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Who Said You Have to be African to Sing African?


Sunday, January 6, 2008
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ST. PAUL, Minn. – With European names like Macpherson, McCurdy, Crockett, and Sollenberger, one might think resulting music would include an accordion or bagpipe. But the fall concert held at the Janet Wallace Fine Arts Center of Macalester College in St. Paul on Dec. 8, presented African sounds, lead by Sowah Mensah, ethnomusicologist, composer, and master drummer from Ghana. 

The 55-voiced combined African Music ensembles from Macalester College and the University of St. Thomas used a wide variety of authentic drums and gyil (xylophones) to entertain a crowd of over 200 people.  The 90-minute show performed traditional music from Africa, including Ghana and Zimbabwe.

The ensemble, dressed in the colorful garb of traditional African dress, often seemed to take their cue from either their director Mensah or his college-aged son and ensemble participant, Nii Adjetey Mensah. 

In fact, the ensemble resembled a highly skilled high school choir throughout much of their performance.  Maybe my expectations were too high, they aren’t the Soweto Gospel choir, after all.  But seeing a few members standing vacantly, their hands stuffed in their pockets as they sang, distracted me from the aural experience. 

Often, when the occasional solo voice sang out, I wanted to hear the raw power and muscle I associate with the African voice.  Sometimes I did, but not consistently.  I felt they needed to go deeper into the music and completely surrender to the rhythms and atonal harmonies of African sound.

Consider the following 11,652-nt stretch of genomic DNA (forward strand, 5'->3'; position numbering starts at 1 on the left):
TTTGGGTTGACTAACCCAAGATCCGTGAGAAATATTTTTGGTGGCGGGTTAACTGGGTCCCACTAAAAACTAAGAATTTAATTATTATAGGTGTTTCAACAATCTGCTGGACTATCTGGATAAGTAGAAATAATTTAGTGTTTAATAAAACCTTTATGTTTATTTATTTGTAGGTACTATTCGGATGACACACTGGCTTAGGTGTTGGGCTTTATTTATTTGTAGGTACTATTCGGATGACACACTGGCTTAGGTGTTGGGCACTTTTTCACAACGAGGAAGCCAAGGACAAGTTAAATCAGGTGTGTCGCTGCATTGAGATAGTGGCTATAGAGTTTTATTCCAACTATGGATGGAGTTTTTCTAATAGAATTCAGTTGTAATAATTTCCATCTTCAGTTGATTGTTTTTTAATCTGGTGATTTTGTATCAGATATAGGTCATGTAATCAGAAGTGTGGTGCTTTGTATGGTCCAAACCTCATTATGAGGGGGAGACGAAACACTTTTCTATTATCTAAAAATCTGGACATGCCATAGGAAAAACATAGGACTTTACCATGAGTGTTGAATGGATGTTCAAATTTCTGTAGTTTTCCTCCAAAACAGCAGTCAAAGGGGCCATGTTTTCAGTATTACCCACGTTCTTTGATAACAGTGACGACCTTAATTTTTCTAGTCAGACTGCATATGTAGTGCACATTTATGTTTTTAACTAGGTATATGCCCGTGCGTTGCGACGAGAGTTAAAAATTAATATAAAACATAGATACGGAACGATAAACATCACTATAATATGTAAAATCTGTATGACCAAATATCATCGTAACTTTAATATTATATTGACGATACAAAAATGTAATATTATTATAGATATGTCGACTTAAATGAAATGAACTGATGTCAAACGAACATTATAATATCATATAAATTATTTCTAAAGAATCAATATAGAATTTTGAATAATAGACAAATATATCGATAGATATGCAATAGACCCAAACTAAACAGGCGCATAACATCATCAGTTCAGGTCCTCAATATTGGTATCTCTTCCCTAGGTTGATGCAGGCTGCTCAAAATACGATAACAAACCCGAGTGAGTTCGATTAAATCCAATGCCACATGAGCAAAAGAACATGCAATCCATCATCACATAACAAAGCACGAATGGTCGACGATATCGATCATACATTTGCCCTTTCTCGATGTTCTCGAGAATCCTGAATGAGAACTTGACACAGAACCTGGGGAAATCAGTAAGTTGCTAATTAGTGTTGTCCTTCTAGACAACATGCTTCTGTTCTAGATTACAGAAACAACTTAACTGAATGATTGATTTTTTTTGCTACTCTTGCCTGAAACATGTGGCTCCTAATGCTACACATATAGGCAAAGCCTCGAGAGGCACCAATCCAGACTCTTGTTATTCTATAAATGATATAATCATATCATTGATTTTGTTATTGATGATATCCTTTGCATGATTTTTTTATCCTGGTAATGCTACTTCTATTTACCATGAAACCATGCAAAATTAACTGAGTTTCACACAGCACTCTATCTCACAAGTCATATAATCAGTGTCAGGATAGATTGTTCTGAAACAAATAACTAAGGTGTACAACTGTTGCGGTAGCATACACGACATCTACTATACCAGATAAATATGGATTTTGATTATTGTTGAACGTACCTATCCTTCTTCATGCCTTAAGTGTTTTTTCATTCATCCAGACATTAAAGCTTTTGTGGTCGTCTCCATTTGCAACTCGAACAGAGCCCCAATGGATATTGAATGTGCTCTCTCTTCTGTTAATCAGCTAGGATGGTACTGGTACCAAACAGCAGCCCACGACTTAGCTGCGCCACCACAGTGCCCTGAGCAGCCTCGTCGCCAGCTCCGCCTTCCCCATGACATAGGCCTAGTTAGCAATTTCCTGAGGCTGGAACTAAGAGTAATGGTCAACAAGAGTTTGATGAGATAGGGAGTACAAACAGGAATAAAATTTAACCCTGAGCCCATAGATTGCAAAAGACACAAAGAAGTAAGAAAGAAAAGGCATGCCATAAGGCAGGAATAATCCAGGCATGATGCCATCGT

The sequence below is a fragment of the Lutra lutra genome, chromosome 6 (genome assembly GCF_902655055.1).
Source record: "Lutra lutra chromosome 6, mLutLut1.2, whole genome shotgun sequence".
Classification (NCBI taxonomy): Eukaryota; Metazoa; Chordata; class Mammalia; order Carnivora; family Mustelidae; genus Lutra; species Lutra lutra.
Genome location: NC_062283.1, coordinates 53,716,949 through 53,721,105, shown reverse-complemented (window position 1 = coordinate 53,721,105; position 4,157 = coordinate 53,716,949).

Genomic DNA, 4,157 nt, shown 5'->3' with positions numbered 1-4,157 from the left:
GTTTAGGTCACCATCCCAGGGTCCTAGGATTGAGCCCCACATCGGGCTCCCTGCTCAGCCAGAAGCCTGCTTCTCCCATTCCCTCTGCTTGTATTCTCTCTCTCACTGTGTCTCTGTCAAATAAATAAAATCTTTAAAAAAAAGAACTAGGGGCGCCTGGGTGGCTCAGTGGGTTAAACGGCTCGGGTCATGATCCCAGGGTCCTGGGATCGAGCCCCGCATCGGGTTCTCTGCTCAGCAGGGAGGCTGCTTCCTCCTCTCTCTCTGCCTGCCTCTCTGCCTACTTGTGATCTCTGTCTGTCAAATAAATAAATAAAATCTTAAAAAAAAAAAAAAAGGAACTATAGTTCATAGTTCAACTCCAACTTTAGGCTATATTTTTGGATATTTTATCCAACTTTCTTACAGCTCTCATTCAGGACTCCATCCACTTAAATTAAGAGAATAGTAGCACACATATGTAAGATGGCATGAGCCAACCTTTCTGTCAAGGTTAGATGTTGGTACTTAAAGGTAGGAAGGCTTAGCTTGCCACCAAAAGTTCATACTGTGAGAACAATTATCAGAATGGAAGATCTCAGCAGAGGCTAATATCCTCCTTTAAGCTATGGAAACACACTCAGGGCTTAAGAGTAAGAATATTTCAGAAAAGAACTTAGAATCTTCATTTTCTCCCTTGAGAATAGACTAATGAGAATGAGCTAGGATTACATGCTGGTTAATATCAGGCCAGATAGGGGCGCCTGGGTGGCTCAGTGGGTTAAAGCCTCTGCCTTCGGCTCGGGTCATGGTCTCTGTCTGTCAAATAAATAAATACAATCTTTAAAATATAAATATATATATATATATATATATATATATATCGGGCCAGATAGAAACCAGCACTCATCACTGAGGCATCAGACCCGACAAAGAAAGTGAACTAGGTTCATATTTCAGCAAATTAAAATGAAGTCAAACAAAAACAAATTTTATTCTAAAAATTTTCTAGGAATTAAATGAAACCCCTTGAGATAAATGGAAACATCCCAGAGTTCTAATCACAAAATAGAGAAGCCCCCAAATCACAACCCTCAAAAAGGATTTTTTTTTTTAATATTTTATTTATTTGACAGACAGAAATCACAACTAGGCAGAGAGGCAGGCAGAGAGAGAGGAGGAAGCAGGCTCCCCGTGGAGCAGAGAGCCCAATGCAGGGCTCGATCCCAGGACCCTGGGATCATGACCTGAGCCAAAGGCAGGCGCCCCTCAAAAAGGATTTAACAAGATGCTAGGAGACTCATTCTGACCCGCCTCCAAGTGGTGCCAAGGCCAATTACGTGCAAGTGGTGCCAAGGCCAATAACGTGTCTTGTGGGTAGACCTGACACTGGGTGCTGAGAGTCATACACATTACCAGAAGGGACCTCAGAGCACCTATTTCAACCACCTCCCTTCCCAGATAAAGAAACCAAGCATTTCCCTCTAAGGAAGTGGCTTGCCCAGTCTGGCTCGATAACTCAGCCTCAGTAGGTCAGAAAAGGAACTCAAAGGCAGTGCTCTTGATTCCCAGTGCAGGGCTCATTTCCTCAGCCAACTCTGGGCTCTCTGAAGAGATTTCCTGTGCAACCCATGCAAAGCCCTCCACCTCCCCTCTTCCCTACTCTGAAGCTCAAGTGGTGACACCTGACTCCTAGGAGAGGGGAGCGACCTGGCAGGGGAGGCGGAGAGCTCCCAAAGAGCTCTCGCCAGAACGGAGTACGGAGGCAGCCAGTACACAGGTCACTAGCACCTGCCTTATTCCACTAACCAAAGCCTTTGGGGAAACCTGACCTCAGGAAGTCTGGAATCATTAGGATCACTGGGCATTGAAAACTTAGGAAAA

Beyond the vocal aspect, they also played instruments. This elevated the musical acumen as well as added to the visual enjoyment of the show. In addition to the common congo drums and gyil, they used the tamani, also known as a talking drum, squeezed under the arm pit, atenteben (flutes), bells, rattles, mbiras, marimbas, horns, and gourds. 

The percussive elements gave attending students enough rhythms to dance in the balconies and on the main floor.  The elder Mensah joked that the dancing students, who were also pupils in his class, would receive credit for their participation.

Sowah Mensah maintains his position as director not only at Macalester and St. Thomas, but also the University of Minnesota.  He directs Sankofa, a Ghanaian folklore and dance ensemble in the Twin Cities and makes up one-fourth of the group Speaking in Tongues, based in the Metro area that includes two percussionists, a bassist, and a Chinese pipa player.  Follow this link for more information.

Coming in mid-February, 2008 will be a small group from Ghana to perform with the African Music ensemble at Macalester College.

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About Susan Budig

Susan is based in Minneapolis and reports on general assignments for Mshale with a focus on entertainment. In addition to reporting, she is also a writer, poet, teacher and coach.

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